Even though it seems to defy common sense, the idea of $20 a barrel oil as predicted by analysts at Morgan Stanley and elsewhere should scare you to death. The reason it should scare you to death is simple: $20 a barrel oil could lead to economic disaster and possibly political collapse around the globe.
If you do not believe me, just take a look at some of the effects of oil at $29 a barrel:
- Mass layoffs and unemployment around the globe. The Week reported that British Petroleum (NYSE: BP) plans to lay off 4,000 people around the globe and 600 in Great Britain alone. Industry analysts estimate that 250,000 oil industry employees could be laid off worldwide. This figure includes up to 87,000 people in the United States, according to Michael Planet, an economist at the Federal Reserve in Dallas. These numbers are low because they don’t include all the others hurt, such as the waitress no longer getting those big tips from the oil field workers.
- Bankruptcies and defaults of companies of all shapes and sizes, including possibly a major oil company. As I pointed out elsewhere, some of them are already on shaky ground; on September 30, 2015, BP reported a net income of -$7.58 billion, meaning it lost over seven billion dollars. Royal Dutch Shell (NYSE: RDS.B) saw its income fall by $11.875 billion in just three months, from June to September 2015. On June 30 Shell reported a net income of $13.47 billion; by September it had collapsed to just $1.595 billion. What happens if such losses continue for several quarters, default? America’s oil giants are in a little better shape. Yet Chevron (NYSE: CVX) saw its income cut by over $12 billion in year. In September 2014 Chevron reported a net income of $20.7 billion; by September 2015 it was $8.646 billion. If that keeps up, Chevron could enter the negative income territory by September 2016.
- Loss of government revenues around the world. Alaska’s revenues have fallen by 81% since 2012, Saudi Arabia is facing a $97.76 budget deficit and $223.76 budget cuts this year and in the United Kingdom, Her Majesty’s government could miss out on £400 billion ($578 billion) in oil revenue, according to the Natural Resource Governance Institute. Naturally, this could lead to increased taxes and cuts in government services, which will not be popular. Saudi Arabia has already cut government subsidies to oil and electricity and instituted a de facto tax increase and a value added tax, and Alaska’s governor has proposed reinstating the income tax.
- One of the world’s largest oil producing nations, Venezuela, could have an annual inflation rate of 180%, according to Reuters. Russians enjoyed an inflation rate of 12.9% during 2015, and the ruble lost half of its value.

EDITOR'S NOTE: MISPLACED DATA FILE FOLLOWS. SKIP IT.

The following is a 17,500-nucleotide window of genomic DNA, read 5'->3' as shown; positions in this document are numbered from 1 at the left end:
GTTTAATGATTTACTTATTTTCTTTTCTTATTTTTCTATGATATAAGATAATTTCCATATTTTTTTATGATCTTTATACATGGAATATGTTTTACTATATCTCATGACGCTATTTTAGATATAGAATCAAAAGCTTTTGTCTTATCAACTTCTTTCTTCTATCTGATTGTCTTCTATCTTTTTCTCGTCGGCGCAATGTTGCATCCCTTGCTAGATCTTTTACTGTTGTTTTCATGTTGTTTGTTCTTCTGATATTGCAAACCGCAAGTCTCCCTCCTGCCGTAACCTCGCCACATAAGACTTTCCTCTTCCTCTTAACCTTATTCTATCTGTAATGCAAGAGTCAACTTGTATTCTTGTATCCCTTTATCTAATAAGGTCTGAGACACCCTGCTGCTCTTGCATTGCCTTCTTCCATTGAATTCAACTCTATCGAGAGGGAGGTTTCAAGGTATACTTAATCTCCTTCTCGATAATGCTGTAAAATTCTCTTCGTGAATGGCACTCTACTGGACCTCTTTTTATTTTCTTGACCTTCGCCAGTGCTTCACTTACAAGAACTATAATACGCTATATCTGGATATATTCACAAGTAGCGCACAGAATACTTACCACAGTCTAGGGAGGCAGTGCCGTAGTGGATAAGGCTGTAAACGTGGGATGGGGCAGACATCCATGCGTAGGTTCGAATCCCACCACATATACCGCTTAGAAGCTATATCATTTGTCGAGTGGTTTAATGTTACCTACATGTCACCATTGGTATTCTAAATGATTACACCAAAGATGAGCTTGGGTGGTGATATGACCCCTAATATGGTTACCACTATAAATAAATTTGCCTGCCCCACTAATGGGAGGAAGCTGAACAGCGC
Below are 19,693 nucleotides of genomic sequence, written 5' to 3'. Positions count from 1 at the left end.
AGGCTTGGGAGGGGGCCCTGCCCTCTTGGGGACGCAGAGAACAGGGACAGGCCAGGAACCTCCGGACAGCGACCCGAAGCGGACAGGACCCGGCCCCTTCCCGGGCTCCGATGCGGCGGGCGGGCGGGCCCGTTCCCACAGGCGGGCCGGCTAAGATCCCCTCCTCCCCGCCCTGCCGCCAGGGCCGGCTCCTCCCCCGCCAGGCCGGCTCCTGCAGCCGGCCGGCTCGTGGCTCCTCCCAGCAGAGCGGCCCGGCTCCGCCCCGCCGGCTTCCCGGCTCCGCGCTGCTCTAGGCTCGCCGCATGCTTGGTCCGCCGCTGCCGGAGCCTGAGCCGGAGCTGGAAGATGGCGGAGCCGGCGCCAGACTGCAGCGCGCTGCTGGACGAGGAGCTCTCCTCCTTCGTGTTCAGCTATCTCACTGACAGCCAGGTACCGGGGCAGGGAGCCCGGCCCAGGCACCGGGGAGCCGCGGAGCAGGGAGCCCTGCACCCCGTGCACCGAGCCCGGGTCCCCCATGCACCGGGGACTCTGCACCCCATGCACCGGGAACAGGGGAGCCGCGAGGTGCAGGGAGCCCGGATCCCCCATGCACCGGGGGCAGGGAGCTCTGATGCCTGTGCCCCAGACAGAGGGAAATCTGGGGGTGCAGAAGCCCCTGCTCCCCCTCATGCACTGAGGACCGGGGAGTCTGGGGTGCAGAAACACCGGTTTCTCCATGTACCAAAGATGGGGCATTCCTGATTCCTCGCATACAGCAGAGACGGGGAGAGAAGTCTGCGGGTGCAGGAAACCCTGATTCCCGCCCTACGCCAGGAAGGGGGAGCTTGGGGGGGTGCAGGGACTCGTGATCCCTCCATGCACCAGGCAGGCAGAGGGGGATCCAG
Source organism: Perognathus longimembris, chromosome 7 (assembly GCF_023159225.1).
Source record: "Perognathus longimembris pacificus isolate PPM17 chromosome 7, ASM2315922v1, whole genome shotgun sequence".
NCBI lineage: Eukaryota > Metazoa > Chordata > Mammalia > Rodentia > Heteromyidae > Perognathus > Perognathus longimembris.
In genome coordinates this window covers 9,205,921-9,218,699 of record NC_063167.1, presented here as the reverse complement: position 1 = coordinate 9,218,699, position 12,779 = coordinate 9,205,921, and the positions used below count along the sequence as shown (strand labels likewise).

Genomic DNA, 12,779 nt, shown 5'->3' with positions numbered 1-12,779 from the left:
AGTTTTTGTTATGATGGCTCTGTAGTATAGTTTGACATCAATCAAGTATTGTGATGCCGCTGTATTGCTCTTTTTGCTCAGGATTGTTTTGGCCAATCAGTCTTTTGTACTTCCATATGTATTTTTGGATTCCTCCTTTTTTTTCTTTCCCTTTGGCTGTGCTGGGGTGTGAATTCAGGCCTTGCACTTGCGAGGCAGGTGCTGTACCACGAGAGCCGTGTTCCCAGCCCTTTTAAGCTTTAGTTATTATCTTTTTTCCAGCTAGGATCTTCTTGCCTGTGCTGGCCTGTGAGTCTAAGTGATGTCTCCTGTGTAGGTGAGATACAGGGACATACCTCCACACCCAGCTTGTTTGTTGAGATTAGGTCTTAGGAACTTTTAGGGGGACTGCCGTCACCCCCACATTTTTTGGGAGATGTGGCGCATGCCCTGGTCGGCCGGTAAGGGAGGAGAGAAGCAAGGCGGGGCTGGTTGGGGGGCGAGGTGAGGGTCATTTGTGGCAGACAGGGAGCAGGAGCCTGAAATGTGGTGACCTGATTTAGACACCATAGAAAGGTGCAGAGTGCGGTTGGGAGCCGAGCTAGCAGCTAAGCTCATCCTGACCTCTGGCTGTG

- Political unrest. Venezuela is already facing political unrest with a constitutional crisis that could lead to civil war. President Nicolas Maduro is trying to keep the opposition from taking control of Parliament and dismantling his failed regime. The cause of the crisis is inflation triggered by the oil price collapse. Currently, Maduro seems to have the upper hand because he has the military on his side, but what happens if he can no longer pay his army?
How Cheap Oil Could Lead to War
These are the results of $30 a barrel oil. What happens with $20 or $15 or $10 a barrel oil? Hyperinflation in every major oil-producing nation is leading to political collapse. What happens if there is hyperinflation in Iran or Saudi Arabia or Nigeria, or worse, what happens if the king of Saudi Arabia can no longer pay his army? Saudi Arabia has a very large modern army with lots of high-tech equipment and large numbers of well-trained soldiers. What happens to it if that state collapses or the king loses his head?
That sounds like a recipe for an Arab Napoleon to me. Remember, Napoleon rose to power after a fiscal crisis caused the French Revolution and the collapse of France’s monarchy.
One result could be a collapse of security around the world. The Guardian pointed out that 75% of Nigeria’s national budget comes from oil revenue. What happens to the war against the Boko Haram terrorists if the Nigerian army leaves the field? Her Majesty’s government is now sending additional troops to Nigeria to help that nation fight the fanatics.
Other effects could be a massive loss of revenue to ISIS. That could make things worse because ISIS is basically a criminal gang that’s in the loot and pillage business; if the oil money runs out, they’ll start attacking other countries in search of additional cash.
So, yes, folks, there is too much of a good thing. Cheap oil is great when you’re at the filling station, but it should be keeping you up at night. Already cheap oil has produced depression-like conditions around the world. That should scare us to death because one of the main results of the Great Depression of the 1930s was World War II.
The instability created by cheap oil could completely reshape the world and cause a lot of suffering in its wake. Instead of welcoming $10 or $15 a barrel oil, perhaps we should fear because it could be a recipe for war.